Release and survival of Echinococcus eggs in different environments in Turkana, and their possible impact on the incidence of hydatidosis in man and livestock.

Citation:
Wachira TM, Macharia CNL, Gathuma JM. "Release and survival of Echinococcus eggs in different environments in Turkana, and their possible impact on the incidence of hydatidosis in man and livestock.". 1991.

Abstract:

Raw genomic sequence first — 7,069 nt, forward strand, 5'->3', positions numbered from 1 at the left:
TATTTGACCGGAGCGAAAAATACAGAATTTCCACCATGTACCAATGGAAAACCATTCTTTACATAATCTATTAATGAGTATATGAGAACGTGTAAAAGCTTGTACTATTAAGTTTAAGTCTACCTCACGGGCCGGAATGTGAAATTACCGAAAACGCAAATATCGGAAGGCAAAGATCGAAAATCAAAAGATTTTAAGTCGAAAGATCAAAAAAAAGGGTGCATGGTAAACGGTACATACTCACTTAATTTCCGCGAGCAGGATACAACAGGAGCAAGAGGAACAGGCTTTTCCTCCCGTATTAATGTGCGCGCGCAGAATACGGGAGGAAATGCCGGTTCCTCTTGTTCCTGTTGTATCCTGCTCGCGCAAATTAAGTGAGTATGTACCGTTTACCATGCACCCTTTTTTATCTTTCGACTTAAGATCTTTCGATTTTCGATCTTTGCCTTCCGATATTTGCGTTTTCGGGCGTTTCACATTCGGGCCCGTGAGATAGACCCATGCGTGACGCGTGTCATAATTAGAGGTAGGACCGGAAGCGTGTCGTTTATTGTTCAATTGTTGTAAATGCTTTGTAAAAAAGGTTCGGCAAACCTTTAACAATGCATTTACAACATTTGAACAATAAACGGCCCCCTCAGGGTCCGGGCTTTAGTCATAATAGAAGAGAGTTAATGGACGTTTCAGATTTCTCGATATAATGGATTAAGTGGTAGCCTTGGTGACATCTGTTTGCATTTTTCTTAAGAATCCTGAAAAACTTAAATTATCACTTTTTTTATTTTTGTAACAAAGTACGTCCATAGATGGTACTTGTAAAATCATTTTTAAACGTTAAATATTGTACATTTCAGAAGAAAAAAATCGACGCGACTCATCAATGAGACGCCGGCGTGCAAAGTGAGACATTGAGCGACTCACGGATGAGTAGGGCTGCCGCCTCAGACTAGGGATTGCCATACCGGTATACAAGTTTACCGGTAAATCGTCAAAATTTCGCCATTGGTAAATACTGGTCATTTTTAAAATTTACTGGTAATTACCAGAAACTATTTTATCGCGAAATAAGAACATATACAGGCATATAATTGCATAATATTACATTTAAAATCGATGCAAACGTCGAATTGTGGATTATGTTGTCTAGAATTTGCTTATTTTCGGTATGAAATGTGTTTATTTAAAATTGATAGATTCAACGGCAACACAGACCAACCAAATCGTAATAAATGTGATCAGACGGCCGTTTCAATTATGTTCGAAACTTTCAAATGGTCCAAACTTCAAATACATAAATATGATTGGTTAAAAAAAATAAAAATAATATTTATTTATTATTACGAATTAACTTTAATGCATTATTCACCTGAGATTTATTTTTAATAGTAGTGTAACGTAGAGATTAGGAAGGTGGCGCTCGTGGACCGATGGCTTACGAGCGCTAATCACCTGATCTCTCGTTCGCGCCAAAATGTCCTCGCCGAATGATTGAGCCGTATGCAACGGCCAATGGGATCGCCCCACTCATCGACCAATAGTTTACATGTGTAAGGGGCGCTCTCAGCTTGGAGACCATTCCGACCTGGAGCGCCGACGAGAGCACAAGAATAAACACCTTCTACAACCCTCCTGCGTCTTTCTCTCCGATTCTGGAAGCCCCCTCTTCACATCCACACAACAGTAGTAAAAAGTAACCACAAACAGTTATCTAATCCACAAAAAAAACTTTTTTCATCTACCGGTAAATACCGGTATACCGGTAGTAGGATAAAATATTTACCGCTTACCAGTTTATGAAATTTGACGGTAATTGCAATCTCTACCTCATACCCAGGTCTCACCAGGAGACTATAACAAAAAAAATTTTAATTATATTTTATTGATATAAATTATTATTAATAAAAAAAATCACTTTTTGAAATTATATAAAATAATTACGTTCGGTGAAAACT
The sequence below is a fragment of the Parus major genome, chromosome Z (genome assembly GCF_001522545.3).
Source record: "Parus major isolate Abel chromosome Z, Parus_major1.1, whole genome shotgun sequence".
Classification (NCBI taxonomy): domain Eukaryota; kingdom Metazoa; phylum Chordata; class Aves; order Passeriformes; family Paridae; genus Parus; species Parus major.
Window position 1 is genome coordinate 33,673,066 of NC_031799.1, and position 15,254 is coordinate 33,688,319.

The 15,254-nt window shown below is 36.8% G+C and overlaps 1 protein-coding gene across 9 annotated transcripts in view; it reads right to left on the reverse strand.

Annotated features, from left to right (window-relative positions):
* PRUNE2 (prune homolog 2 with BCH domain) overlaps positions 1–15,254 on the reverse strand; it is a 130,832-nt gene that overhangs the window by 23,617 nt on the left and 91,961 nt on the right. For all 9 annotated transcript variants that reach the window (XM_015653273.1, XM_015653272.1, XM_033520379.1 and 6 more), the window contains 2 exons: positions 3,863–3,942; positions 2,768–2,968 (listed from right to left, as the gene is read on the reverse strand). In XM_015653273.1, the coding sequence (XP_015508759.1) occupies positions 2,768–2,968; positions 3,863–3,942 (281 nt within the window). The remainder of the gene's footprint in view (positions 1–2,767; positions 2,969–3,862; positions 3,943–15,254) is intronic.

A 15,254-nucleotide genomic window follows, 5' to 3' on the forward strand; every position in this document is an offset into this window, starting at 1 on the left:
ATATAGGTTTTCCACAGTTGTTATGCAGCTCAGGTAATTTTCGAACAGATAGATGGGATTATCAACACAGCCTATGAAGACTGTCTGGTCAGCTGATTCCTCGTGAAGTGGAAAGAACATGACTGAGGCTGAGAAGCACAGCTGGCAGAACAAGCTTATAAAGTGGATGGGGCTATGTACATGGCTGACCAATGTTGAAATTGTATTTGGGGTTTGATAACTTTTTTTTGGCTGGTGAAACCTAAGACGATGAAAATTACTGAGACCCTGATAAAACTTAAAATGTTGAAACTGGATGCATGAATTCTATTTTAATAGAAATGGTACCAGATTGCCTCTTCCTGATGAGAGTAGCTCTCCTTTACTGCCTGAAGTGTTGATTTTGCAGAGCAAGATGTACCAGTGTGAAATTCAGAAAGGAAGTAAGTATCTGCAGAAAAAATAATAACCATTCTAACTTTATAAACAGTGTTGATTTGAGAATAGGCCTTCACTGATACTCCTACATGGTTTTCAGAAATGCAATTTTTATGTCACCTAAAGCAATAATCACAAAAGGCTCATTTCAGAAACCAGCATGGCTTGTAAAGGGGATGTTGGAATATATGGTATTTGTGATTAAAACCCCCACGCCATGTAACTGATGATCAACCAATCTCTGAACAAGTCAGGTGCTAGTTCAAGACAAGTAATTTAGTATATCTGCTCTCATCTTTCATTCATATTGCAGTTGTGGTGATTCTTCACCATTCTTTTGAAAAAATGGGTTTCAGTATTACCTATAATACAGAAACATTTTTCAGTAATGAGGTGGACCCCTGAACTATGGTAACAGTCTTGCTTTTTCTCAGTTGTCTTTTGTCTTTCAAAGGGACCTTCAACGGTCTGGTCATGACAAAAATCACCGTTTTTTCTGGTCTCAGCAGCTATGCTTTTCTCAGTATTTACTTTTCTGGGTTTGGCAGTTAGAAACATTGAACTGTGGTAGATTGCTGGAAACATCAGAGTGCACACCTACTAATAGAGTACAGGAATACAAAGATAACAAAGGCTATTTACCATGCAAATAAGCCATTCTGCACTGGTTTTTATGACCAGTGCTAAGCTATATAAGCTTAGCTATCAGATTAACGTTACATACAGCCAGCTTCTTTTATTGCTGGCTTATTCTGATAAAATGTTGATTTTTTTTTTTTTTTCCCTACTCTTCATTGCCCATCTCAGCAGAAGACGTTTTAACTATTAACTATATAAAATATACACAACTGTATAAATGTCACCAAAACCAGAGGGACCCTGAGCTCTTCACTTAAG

In Turkana, Kenya, a prevalence of hydatidosis of nearly 10% has been recorded among the pastoralists yet their livestock have a much lower prevalence of the disease. The present study investigated the release from dogs and subsequent survival of Echinococcus eggs in Turkana huts, water-holes and in the semi-arid environment. The results were compared with the survival of eggs of Taenia hydatigena and T. saginata. The study was repeated under the cooler and moister conditons found in Maasailand where livestock have a greater incidence of hydatid disease than in Turkana but where the incidence in man is ten times lower. The average number of Echinococcus eggs per proglottid is 823. Nine percent of these remain in proglottids 15 minutes after release from a dog and the released eggs lose their viability in less than two, 48 and 300 hours in the sun, huts and water in Turkana respectively; the major influencing factor being temperature. The greater survival of eggs in the houses, coupled with the fact that dogs congregate for most of the day in the small houses facilitating a close man:dog contact, provide ideal conditions for the trasmission of the parasite to man. The hostile environmental conditions and lack of contact between dogs and livestock contributes to the lower infection rate in livestock. Conversely in Maasailand, Echinococcus eggs survive in the environment for longer than three weeks and in addition, dogs are used for herding. This partly explains the higher infection rate among Maasai livestock but the low human infection rate remains arcane and requires further study. The rapid mortality of the majority of Echinococcus eggs in Turkana suggests that control measures aimed at dog control and a decreased man:dog contact should have a profound effect on the incidence of the disease in an area intrinsically unsuitable for the parasites' survival.

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